So that became the concept of his book- a wealthy, educated Negro family andwhat happens to them during the war. “I’vegot a bit of everything going on in the family in the book,” he said. “They are awealthy black family who’ve always had ittheir way.”

The action of the book follows thisfamily, not the waritself. It does, however, seek to portray arealistic view.

“They were fittingin economically, butthe father wanted tobe accepted,” saidJones. “Free blacksweren’t able to takeup arms, and he sawthat the war was away to show theywere willing to die forwhat they believed.”

While it was illegal for blacks to fightfor the South, in someparts of theConfederacy blackswere a part of the military effort, althoughwhether they werethere voluntarily ornot is a matter ofsome doubt. There arephotos both of Negrosoldiers inConfederate uniforms and Negro menattending veteran reunions decades afterthe war.

One of the essential concepts of thebook is that the members of the family areeducated, and that is what lets them controltheir fate.

“The free blacks were educated and hadbeen for several generations,” said Jones.”In order to understand how democracyworks you have to be educated, and freeblacks in Louisiana had woven themselves into theeconomic fabricof Southernsociety.”

And that’swhat gets toJones, that whatwe do and arehave much todo with whatwe know, withhow we areeducated.

“If this hadbeen taught tome, my wholeself-esteemwould havebeen different,”he said. “Also,if white kidsknew it, theywouldn’t have thought that whites werejust predators when it came to race relations. This would make a big difference,and I doubt if it’s taught today.”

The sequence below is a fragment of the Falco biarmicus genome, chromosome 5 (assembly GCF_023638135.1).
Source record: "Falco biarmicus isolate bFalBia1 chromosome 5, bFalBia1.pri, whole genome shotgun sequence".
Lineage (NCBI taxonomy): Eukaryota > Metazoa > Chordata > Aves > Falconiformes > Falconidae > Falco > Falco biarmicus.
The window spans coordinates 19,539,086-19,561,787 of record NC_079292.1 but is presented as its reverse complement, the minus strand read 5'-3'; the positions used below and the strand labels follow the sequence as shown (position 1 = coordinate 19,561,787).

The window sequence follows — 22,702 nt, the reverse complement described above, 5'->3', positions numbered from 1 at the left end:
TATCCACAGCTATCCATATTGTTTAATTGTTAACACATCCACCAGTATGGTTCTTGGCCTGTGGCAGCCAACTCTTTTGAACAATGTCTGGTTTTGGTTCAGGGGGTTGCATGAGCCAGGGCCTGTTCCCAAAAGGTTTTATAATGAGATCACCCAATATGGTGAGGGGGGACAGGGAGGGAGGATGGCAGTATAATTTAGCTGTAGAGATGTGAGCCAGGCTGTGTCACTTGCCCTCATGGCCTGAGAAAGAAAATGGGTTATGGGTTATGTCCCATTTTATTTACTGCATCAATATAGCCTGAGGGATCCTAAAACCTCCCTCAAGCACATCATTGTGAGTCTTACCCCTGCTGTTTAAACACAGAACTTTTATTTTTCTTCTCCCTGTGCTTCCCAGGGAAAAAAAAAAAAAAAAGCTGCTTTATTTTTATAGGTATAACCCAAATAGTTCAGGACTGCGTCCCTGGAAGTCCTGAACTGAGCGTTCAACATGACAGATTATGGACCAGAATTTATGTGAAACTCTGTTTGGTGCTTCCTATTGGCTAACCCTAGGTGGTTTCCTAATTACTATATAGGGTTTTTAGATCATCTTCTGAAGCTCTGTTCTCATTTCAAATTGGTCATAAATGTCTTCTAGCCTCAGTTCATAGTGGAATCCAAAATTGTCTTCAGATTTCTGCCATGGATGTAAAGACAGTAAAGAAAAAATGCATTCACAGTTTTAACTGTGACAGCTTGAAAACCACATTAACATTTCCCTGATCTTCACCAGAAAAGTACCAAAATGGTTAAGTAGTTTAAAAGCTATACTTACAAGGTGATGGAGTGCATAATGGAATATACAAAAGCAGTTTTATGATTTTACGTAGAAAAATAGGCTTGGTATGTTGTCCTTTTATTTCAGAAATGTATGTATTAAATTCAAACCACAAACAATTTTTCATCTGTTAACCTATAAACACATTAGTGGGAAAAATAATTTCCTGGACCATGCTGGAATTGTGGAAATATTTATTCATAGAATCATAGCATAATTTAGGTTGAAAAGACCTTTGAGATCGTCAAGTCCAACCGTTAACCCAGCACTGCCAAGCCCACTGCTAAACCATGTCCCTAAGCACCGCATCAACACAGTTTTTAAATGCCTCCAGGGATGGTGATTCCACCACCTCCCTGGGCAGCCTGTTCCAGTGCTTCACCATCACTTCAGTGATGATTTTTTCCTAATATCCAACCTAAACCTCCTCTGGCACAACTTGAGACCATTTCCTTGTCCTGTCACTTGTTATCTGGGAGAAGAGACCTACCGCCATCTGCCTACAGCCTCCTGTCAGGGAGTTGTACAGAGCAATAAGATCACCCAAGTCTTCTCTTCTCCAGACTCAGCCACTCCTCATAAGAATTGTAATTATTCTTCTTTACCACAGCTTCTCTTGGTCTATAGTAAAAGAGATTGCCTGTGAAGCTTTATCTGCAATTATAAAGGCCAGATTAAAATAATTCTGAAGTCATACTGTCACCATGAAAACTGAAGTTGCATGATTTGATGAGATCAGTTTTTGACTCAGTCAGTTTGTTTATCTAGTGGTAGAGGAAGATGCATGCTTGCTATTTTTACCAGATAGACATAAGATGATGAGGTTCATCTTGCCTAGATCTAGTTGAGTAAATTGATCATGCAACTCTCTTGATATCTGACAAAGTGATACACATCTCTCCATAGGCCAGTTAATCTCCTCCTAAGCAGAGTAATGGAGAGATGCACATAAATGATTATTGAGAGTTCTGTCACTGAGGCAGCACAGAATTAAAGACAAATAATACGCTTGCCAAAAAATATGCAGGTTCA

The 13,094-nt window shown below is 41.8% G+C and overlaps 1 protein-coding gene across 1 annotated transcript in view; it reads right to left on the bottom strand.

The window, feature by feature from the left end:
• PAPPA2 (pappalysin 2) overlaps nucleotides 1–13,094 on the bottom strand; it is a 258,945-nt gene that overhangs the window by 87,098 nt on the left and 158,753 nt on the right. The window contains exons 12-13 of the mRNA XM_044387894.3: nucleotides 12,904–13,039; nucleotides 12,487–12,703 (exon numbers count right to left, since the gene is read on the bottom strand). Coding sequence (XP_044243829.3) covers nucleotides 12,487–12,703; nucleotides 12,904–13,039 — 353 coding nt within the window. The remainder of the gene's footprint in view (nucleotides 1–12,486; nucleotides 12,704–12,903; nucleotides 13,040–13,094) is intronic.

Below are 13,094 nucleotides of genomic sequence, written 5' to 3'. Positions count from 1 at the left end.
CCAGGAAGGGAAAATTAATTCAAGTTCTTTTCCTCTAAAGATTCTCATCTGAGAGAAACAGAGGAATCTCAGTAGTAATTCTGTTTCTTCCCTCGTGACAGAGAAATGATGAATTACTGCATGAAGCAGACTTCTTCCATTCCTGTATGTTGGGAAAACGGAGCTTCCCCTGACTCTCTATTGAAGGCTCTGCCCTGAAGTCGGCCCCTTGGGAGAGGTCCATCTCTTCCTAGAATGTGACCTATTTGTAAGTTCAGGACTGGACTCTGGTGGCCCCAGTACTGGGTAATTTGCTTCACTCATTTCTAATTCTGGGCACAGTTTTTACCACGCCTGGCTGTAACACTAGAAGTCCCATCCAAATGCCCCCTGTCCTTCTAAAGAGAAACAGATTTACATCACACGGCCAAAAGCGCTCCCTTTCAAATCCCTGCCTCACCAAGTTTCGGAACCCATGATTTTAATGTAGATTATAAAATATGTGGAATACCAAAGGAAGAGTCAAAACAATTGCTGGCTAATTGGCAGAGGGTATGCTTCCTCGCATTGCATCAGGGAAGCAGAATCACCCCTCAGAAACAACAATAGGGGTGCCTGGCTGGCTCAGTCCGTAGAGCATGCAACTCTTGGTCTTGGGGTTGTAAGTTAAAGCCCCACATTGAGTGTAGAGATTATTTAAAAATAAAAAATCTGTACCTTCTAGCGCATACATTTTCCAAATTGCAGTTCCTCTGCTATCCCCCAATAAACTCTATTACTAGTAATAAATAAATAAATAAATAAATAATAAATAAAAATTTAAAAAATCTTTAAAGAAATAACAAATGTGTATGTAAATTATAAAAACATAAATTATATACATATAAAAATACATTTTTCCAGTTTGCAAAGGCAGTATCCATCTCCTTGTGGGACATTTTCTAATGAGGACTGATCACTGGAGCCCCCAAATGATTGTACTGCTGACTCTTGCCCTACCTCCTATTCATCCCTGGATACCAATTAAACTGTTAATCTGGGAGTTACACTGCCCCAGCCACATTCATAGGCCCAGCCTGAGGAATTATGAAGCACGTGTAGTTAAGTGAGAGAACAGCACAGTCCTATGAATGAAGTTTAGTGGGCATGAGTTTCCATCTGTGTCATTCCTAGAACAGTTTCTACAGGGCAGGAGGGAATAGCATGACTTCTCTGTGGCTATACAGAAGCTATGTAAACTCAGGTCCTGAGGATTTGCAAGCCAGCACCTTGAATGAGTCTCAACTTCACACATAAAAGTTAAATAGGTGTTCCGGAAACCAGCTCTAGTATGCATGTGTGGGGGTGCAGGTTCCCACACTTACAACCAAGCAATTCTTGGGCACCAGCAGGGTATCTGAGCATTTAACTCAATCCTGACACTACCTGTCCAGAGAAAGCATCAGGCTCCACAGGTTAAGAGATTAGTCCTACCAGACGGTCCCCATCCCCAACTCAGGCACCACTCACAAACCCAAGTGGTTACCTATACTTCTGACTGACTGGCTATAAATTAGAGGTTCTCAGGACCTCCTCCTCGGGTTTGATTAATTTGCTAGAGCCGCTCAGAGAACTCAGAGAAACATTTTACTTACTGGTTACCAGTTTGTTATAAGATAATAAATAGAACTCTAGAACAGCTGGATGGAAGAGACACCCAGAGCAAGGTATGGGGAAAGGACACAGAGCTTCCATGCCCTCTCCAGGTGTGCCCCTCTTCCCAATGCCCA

This is a viewpoint that Jones feelsneeds understanding; that people arediverse, and that even then African-Americans held different views.

“History wants to make all blacksdescended from slaves,” he said. “But thatisn’t true, blacks were free. I want to getrid of the attitude that it’s the black victimversus white oppressor. Every time something comes up, we play this victim-and-oppressor game again.

“We need to temper these attitudes withknowledge of what really happened duringthe Civil War.”

But this is something that is very controversial. On some Web sites there are vitriolic denouncements of the whole concept,as if it makes Southern history somethingunacceptable. That’s where the retellingtends to support someone’s agenda.

For many the concept of blacks with apositive attitude toward the Confederacyjust doesn’t fit, and they’re willing to fightto keep it from fitting.

But that pales compared to the emotionthe cover of this book can generate. Itshows a Confederate flag lying on the lapof a black family. Jones is more than happyto step up to theplate on this issue.

“It’s importantthat theConfederate flagremain a part ofAmerican historybecause it was apart of our history,both black andwhite,” he said.”As far as I cansee, it’s not theflag that the problem, it’s whatsome people dowith it that’sobjectionable.”

The battle toremove theConfederate flagis about the wrongthing for Jones. No matter what peoplemay feel when they see the flag, for himit’s wrong to seek to eliminate it.

“It was crucial time in American historyand if we deny that blacks were a part ofConfederate history, we’re wrong,” he said.

Apparently not many in the book industry agreed with him.

“I sent queries out – 70 or so queries -and got an equal number of rejections,”Jones said. “They said this wasn’t forthem.”

So he decided to self publish, and it’snow on sale in local bookstores andthrough the Internet.

“This has been a 10-year adventure andlearning experience,” Jones said. “I feelbetter about myself. It’s important that weknow that all of us weren’t just slaves.

“Many blacks then were educated,owned businesses, were free, contrary towhat we’ve been told. What we knowabout slavery comes from Roots, Gonewith the Wind and Birth of a Nation.”

His final point might give one pause, ifyou consider the high emotional impact ofan event that took place a century and ahalf ago: Why don’t we get the Civil Warmonkey off our back?’

That may be what needs reviewing, perhaps more than those facts that come downto us as history – or myth.